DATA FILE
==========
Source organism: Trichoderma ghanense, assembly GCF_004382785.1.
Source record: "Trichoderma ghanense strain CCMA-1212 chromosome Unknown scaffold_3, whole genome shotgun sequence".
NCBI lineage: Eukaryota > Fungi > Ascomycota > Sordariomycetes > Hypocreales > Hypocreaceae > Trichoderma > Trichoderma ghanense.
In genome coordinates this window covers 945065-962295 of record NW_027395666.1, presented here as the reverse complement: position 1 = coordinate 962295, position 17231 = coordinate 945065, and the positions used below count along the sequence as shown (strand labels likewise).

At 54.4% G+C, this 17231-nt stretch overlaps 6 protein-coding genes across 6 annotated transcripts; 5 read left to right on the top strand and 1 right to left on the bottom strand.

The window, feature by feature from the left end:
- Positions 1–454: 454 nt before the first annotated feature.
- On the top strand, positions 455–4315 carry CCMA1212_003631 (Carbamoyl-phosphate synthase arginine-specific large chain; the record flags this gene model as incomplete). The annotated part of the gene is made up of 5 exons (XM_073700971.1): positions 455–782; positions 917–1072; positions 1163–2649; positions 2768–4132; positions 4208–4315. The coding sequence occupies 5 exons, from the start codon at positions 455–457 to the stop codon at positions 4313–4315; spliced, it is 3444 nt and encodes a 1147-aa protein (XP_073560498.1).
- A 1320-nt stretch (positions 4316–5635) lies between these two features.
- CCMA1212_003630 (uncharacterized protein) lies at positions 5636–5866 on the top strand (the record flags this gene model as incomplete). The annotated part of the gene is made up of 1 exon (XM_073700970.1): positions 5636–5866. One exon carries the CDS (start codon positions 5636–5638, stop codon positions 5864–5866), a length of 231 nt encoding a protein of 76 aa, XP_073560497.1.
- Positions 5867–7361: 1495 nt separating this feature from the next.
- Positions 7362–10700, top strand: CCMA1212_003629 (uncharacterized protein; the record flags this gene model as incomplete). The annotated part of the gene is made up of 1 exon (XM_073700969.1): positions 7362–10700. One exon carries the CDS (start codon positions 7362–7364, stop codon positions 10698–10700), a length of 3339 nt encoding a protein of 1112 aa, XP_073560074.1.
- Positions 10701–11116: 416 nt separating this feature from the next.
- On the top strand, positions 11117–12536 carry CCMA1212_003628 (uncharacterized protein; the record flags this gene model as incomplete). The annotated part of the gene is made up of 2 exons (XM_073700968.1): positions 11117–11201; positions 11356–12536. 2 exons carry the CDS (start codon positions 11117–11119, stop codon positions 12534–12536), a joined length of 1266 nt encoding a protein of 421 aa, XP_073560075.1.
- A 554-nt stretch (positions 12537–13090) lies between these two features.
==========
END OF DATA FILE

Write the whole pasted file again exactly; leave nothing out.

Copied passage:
Source organism: Trichoderma ghanense, assembly GCF_004382785.1.
Source record: "Trichoderma ghanense strain CCMA-1212 chromosome Unknown scaffold_3, whole genome shotgun sequence".
NCBI lineage: Eukaryota > Fungi > Ascomycota > Sordariomycetes > Hypocreales > Hypocreaceae > Trichoderma > Trichoderma ghanense.
In genome coordinates this window covers 945065-962295 of record NW_027395666.1, presented here as the reverse complement: position 1 = coordinate 962295, position 17231 = coordinate 945065, and the positions used below count along the sequence as shown (strand labels likewise).

At 54.4% G+C, this 17231-nt stretch overlaps 6 protein-coding genes across 6 annotated transcripts; 5 read left to right on the top strand and 1 right to left on the bottom strand.

The window, feature by feature from the left end:
- Positions 1–454: 454 nt before the first annotated feature.
- On the top strand, positions 455–4315 carry CCMA1212_003631 (Carbamoyl-phosphate synthase arginine-specific large chain; the record flags this gene model as incomplete). The annotated part of the gene is made up of 5 exons (XM_073700971.1): positions 455–782; positions 917–1072; positions 1163–2649; positions 2768–4132; positions 4208–4315. The coding sequence occupies 5 exons, from the start codon at positions 455–457 to the stop codon at positions 4313–4315; spliced, it is 3444 nt and encodes a 1147-aa protein (XP_073560498.1).
- A 1320-nt stretch (positions 4316–5635) lies between these two features.
- CCMA1212_003630 (uncharacterized protein) lies at positions 5636–5866 on the top strand (the record flags this gene model as incomplete). The annotated part of the gene is made up of 1 exon (XM_073700970.1): positions 5636–5866. One exon carries the CDS (start codon positions 5636–5638, stop codon positions 5864–5866), a length of 231 nt encoding a protein of 76 aa, XP_073560497.1.
- Positions 5867–7361: 1495 nt separating this feature from the next.
- Positions 7362–10700, top strand: CCMA1212_003629 (uncharacterized protein; the record flags this gene model as incomplete). The annotated part of the gene is made up of 1 exon (XM_073700969.1): positions 7362–10700. One exon carries the CDS (start codon positions 7362–7364, stop codon positions 10698–10700), a length of 3339 nt encoding a protein of 1112 aa, XP_073560074.1.
- Positions 10701–11116: 416 nt separating this feature from the next.
- On the top strand, positions 11117–12536 carry CCMA1212_003628 (uncharacterized protein; the record flags this gene model as incomplete). The annotated part of the gene is made up of 2 exons (XM_073700968.1): positions 11117–11201; positions 11356–12536. 2 exons carry the CDS (start codon positions 11117–11119, stop codon positions 12534–12536), a joined length of 1266 nt encoding a protein of 421 aa, XP_073560075.1.
- A 554-nt stretch (positions 12537–13090) lies between these two features.